The method by which we grasp being as existing is called “separation”. This method is neutral; there is no “a priori” possible, for any “a priori” appears at the level of content (an essence) and not at the level of existence which is grasped immediately, without medium, since existence is not an essence, and cannot be mediated as for example a color or a form.
Moral relativism, so predominant in contemporary culture, has its main source in Kantian philosophy. Immanuel Kant introduced into philosophy and into ethics a theory of value, which later on was developed by different Neo-Kantian schools, and finally found its place in almost every area of culture. However, the main difference between the value and the good is that the good is a property of being (therefore, good is real!), whereas value was introduced in opposition to being (a correlate of “Sollen” as opposed to “Sein”). The value is not real, since it is not a property of being, and this leads to idealism and the relativisation of morality.
Ethics cannot be separated from philosophical anthropology, since it is a man who makes decisions which are good or bad for man. Therefore we must know what and who man is. It is absurd to talk about ethics without philosophical anthropology.
The most important task for philosophical anthropology is to discover the inner and outer facts characteristic for man. These facts must then be interpreted in a philosophical way, i.e. rendered free of contradiction. Some of the external facts are that fact that man lives in societies, that he produces tools, and uses language. The inner facts include various individual experiences at the physiological, psychic and spiritual levels. These facts are apparent only to the subject who experiences them. The subject of experience sees that his individual experiences have the same source. It is the same “I” that fulfills different acts: I breathe, I am sad, I think. As Father Krapiec noticed in his brilliant book “I-Man”, in order to render these facts free of contradiction, we need to turn to the theory of the soul where the soul is an act of a body.
There are two aspects to the theory of person. From the historical point of view, neither the Greeks nor the Romans had a developed understanding of man as a person. A man was conceived as a soul. The situation changed in the Christian perspective when every man was respected as having been created in the image of God. The word “image” is key, since it corresponds to the Greek term “prosopon” and the Latin word “persona”. From the philosophical point of view, this Christian message, as in the case of the discovery of existence, provided a much better explanation for the essential unity of the human being, i.e. composed of body (potency) and soul (act), where the soul of a man is a subject for existence and for different acts.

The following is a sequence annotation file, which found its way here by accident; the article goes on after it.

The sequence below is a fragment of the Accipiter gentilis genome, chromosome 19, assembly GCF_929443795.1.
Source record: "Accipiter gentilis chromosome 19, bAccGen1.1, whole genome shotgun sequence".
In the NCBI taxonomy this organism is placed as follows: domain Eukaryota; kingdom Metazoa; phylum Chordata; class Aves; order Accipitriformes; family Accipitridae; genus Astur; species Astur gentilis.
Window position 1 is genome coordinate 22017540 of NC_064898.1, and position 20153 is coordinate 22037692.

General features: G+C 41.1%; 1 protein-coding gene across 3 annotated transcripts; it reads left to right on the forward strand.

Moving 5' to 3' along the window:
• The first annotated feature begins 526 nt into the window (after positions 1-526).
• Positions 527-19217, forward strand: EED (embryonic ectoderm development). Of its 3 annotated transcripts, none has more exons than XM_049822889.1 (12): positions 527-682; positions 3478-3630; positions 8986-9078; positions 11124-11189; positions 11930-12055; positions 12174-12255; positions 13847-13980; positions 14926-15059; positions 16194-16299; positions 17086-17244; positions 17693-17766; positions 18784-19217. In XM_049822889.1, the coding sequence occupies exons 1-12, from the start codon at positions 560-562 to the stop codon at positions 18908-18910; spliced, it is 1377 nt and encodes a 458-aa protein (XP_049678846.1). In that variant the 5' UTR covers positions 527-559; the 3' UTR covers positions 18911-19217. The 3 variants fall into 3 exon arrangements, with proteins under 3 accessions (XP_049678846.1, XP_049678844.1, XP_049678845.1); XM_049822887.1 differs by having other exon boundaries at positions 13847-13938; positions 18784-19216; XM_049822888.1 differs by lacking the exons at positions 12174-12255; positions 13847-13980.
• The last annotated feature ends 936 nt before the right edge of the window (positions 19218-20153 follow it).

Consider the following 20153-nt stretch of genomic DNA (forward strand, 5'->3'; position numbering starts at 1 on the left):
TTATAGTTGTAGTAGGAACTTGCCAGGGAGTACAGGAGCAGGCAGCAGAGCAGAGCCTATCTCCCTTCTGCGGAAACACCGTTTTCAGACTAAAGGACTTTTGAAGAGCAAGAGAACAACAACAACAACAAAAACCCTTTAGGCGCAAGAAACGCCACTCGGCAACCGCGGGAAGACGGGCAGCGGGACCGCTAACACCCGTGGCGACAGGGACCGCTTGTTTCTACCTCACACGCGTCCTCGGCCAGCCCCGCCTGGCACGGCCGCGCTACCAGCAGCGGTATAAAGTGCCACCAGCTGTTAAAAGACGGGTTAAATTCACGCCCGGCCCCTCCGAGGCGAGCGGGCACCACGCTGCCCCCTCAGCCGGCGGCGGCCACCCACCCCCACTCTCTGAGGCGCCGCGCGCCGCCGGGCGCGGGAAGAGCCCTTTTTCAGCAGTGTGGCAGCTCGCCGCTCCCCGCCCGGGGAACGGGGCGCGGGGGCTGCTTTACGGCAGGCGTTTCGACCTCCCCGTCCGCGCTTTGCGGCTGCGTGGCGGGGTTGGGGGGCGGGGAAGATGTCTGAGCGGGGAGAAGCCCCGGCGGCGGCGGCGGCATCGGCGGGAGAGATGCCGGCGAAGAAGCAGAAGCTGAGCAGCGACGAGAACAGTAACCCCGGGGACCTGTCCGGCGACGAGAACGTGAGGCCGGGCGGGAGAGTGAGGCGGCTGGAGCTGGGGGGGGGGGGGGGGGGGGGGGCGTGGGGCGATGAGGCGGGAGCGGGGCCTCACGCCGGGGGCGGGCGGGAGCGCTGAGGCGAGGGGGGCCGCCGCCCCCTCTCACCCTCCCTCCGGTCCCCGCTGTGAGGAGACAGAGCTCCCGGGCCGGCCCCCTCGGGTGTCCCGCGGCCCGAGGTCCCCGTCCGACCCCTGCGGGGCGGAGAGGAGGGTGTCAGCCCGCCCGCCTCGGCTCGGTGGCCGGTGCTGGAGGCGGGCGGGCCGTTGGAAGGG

Karol Wojtyla (the late Pope John Paul II) was the author of "The Acting Person". The importance of his reflections in this book seem to lie in his detailed analysis of the human decision as the main source of human moral responsibility.
Philosophy develops in a different way than mathematics or physics. It is a distinct branch of culture. Mathematicians and physicists do not need to study the past, and each new discovery redefines the field of knowledge. In philosophy, the past always remains important. The methods used in philosophy do not depend upon technological development as do the specialized sciences. Philosophy has as its object of study “being”, and studies its object under a different aspect (“qua being”). On the other hand, philosophy is the most difficult science to understand and it is good to know the history of philosophy from the very beginning in order to avoid errors where past philosophers have already found proper solutions.
Is metaphysics dead? Is metaphysics irrelevant in a culture which values the constant and incremental progress of the natural sciences and technology? The death of metaphysics would be the death of man as a rational being, since metaphysics poses rational questions which have perennial value for man. I think that those who speak about the “death of metaphysics” simply do not understand what metaphysics is. My guess is that they probably have the ontology of Christian Wolff in mind. But here again we see how important knowledge of the history of philosophy is, without which it is easy to be in a state of “apaideusia” (lack of education) as it was called by Aristotle. Aristotle began his work "Metaphysics" with a review of the various positions of other philosophers. When we read his review, we find that the same views recur throughout history and in our time as well.